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The picture below was taken on Valentine’s Day 1990 by Voyager 1.  Notice the tiny blue dot in the sunbeam…

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I’ll let Carl Sagan take it from here…

We succeeded in taking that picture, and, if you look at it, you see a dot. That’s here. That’s home. That’s us. On it, everyone you ever heard of, every human being who ever lived, lived out their lives. The aggregate of all our joys and sufferings, thousands of confident religions, ideologies and economic doctrines, every hunter and forager, every hero and coward, every creator and destroyer of civilizations, every king and peasant, every young couple in love, every hopeful child, every mother and father, every inventor and explorer, every teacher of morals, every corrupt politician, every superstar, every supreme leader, every saint and sinner in the history of our species, lived there – on a mote of dust, suspended in a sunbeam.

The Earth is a very small stage in a vast cosmic arena. Think of the rivers of blood spilled by all those generals and emperors so that in glory and in triumph they could become the momentary masters of a fraction of a dot. Think of the endless cruelties visited by the inhabitants of one corner of the dot on scarcely distinguishable inhabitants of some other corner of the dot. How frequent their misunderstandings, how eager they are to kill one another, how fervent their hatreds. Our posturings, our imagined self-importance, the delusion that we have some privileged position in the universe, are challenged by this point of pale light.

[…] To my mind, there is perhaps no better demonstration of the folly of human conceits than this distant image of our tiny world. To me, it underscores our responsibility to deal more kindly and compassionately with one another and to preserve and cherish that pale blue dot, the only home we’ve ever known.

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Naval Ravikant is one of my favorite thinkers.  I put him right up there with Buffett and Munger (among others).  His original podcast with Tim Ferriss (link) is one of my all time favorites.

Lucky for us, Naval is back with another great podcast – this time with Shane Parrish on the Farnam Street Blog (link).

Like his interview with Tim Ferriss, this interview is long (2 hours), wide-ranging, and full of interesting nuggets that will make you think.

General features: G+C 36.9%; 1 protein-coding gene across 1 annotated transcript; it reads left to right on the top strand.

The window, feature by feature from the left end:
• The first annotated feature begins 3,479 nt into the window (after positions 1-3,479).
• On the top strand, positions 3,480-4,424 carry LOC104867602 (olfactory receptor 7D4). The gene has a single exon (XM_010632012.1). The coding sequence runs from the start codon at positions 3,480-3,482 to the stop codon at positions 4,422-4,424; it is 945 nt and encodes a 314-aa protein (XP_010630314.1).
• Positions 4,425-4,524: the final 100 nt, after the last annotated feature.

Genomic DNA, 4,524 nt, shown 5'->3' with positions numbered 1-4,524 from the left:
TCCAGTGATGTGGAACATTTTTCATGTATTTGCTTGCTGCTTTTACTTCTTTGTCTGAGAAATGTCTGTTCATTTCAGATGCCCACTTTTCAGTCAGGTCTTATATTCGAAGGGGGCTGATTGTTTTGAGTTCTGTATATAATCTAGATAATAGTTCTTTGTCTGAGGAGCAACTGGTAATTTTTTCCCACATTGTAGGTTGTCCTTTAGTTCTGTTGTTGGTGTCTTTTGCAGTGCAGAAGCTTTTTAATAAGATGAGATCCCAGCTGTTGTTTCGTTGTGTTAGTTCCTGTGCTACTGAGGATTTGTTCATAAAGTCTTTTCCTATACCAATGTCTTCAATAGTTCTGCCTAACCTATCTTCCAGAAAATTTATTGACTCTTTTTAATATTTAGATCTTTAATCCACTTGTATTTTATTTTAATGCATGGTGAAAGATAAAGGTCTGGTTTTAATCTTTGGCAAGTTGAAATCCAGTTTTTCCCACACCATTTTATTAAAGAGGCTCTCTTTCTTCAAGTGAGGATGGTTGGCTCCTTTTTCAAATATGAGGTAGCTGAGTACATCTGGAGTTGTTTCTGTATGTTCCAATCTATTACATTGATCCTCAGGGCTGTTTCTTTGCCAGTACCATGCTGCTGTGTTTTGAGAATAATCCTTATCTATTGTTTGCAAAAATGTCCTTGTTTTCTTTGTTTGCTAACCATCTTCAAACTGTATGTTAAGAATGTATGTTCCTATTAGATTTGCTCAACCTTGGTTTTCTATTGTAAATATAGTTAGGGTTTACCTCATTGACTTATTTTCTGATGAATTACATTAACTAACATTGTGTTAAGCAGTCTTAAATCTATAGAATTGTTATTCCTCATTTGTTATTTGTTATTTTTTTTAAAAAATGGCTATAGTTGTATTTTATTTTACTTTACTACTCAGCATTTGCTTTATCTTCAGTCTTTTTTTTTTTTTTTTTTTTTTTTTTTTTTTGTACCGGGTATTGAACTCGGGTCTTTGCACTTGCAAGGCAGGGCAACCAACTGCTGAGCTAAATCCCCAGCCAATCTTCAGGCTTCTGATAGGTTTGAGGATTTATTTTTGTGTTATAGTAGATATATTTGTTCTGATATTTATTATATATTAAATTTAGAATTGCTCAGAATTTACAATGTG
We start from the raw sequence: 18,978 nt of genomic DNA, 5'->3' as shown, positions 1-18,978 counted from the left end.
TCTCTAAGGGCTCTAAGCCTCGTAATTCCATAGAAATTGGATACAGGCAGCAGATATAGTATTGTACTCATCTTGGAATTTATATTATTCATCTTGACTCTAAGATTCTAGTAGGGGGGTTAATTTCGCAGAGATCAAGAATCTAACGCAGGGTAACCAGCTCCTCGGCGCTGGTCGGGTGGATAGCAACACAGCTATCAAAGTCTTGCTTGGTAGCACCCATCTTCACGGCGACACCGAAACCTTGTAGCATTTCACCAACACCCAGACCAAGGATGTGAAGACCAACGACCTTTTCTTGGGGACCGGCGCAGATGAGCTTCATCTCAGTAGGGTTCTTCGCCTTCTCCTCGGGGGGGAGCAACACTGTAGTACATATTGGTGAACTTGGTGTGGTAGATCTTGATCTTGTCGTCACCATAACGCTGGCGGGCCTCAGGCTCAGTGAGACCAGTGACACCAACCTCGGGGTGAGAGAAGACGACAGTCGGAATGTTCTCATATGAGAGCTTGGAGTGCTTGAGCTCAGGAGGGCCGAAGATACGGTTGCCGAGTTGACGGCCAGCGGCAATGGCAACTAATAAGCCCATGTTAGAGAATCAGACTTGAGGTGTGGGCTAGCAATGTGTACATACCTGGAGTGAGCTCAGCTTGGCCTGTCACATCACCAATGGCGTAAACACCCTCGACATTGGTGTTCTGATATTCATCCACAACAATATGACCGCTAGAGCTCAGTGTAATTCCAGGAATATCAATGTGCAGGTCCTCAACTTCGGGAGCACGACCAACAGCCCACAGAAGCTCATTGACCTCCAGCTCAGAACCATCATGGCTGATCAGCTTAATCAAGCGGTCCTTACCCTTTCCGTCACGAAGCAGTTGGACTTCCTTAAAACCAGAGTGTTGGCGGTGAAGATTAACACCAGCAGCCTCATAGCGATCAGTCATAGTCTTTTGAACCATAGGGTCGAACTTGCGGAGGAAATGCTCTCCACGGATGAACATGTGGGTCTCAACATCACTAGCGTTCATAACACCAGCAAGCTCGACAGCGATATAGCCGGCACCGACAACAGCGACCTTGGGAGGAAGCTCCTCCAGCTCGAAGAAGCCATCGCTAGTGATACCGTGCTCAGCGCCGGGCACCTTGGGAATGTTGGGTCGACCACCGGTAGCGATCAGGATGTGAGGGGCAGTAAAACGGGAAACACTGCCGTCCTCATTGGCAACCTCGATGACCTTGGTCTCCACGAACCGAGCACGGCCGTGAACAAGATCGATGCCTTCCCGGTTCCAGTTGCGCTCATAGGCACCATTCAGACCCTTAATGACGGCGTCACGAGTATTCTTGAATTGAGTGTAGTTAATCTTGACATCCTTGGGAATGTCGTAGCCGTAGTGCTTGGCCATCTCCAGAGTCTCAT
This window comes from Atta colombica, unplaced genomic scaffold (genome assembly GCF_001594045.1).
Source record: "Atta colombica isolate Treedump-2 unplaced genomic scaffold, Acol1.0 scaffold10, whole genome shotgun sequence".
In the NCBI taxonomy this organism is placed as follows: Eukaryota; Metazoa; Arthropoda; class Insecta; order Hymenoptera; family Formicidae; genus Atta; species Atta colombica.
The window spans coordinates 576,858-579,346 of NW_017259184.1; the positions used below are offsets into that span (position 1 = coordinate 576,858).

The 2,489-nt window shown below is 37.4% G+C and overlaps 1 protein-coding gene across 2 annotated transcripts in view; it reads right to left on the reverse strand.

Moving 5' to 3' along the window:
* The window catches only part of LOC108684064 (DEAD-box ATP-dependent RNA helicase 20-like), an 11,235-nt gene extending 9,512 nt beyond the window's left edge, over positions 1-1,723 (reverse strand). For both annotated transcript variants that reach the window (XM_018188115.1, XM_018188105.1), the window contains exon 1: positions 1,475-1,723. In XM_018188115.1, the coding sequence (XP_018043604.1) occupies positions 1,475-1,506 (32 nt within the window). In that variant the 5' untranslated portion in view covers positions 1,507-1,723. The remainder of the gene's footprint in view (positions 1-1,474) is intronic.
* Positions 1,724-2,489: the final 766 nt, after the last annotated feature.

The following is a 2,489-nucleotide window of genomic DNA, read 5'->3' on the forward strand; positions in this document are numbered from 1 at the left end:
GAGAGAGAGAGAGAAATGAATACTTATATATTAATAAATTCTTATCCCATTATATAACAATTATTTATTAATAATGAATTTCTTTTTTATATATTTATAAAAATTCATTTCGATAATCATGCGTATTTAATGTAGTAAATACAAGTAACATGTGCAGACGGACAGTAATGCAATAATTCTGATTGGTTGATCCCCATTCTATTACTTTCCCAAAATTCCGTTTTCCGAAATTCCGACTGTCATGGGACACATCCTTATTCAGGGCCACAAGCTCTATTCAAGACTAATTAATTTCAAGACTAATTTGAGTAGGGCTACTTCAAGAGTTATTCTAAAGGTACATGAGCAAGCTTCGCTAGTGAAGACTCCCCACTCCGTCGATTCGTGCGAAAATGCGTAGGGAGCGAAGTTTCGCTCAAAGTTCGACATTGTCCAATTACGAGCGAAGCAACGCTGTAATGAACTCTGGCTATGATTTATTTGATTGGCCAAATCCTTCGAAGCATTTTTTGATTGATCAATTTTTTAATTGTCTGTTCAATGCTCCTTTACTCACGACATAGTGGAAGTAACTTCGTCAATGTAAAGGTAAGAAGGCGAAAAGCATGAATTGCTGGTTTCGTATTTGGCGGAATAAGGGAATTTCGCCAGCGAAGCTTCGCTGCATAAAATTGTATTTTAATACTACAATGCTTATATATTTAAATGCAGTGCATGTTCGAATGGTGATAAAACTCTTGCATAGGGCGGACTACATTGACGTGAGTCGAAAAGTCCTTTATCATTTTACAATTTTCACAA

Enjoy.

Farnam Street Blog: Naval Ravikant on Reading, Happiness, Systems for Decision Making, Habits, Honesty and More

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Agnotology – culturally constructed ignorance, created by special interest groups to create confusion and suppress the truth in a societally important issue. It is especially useful to sow seeds of doubt in complex scientific issues by publicizing inaccurate or misleading data.

See Also:

  • Big Tobacco
  • Iraq has WMD
  • Global Warming is a Hoax
  • Vaccines cause Autism

Sources:

http://www.bloomberg.com/view/articles/2016-06-27/culturally-constructed-ignorance-wins-the-day

https://en.wikipedia.org/wiki/Agnotology

Dark Was the Night, Cold Was the Ground” is a gospel blues song written and performed by American musician Blind Willie Johnson and recorded in 1927. The song is primarily an instrumental featuring Johnson’s self-taught bottleneck slide guitar and picking style accompanied by his vocalizations of humming and moaning. It has the distinction of being one of 27 samples of music included on the Voyager Golden Record, launched into space in 1977 to represent the diversity of life on Earth.”

I heard somewhere that this is Jack White’s favorite blues song.  I bet Blind Willie Johnson never imagined his song would be recorded on gold and sent to the heavens.  Nice work NASA.

 

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The Voyager 1 probe is currently the farthest human made object from Earth. Voyager 1 has reached interstellar space, the region between stars where the galactic plasma is present.[3] Like their predecessors Pioneer 10 and 11, which featured a simple plaque, both Voyager 1 and Voyager 2 were launched by NASA with a message aboard — a kind of time capsule, intended to communicate to extraterrestrials a story of the world of humans on Earth:

This is a present from a small, distant world, a token of our sounds, our science, our images, our music, our thoughts and our feelings. We are attempting to survive our time so we may live into yours.

— President Jimmy Carter
***

This is a great podcast.  At 2 hours and 15 minutes it’s a long one but worth it.  In fact, I’m going to listen to it again.  Naval’s thoughts, reflections, advice, and recommendations all really resonated with me – I’ve even started reading some of the books he mentions.

Check it out for yourself here: The Person I Call Most for Startup Advice

While you’re there check out some of Tim’s other interviews – you’re bound to find something that interests you.

The Tim Ferriss Show with Naval Ravikant

“Desire is a contract you make with yourself to be unhappy until you get what you want.” – Naval Ravikant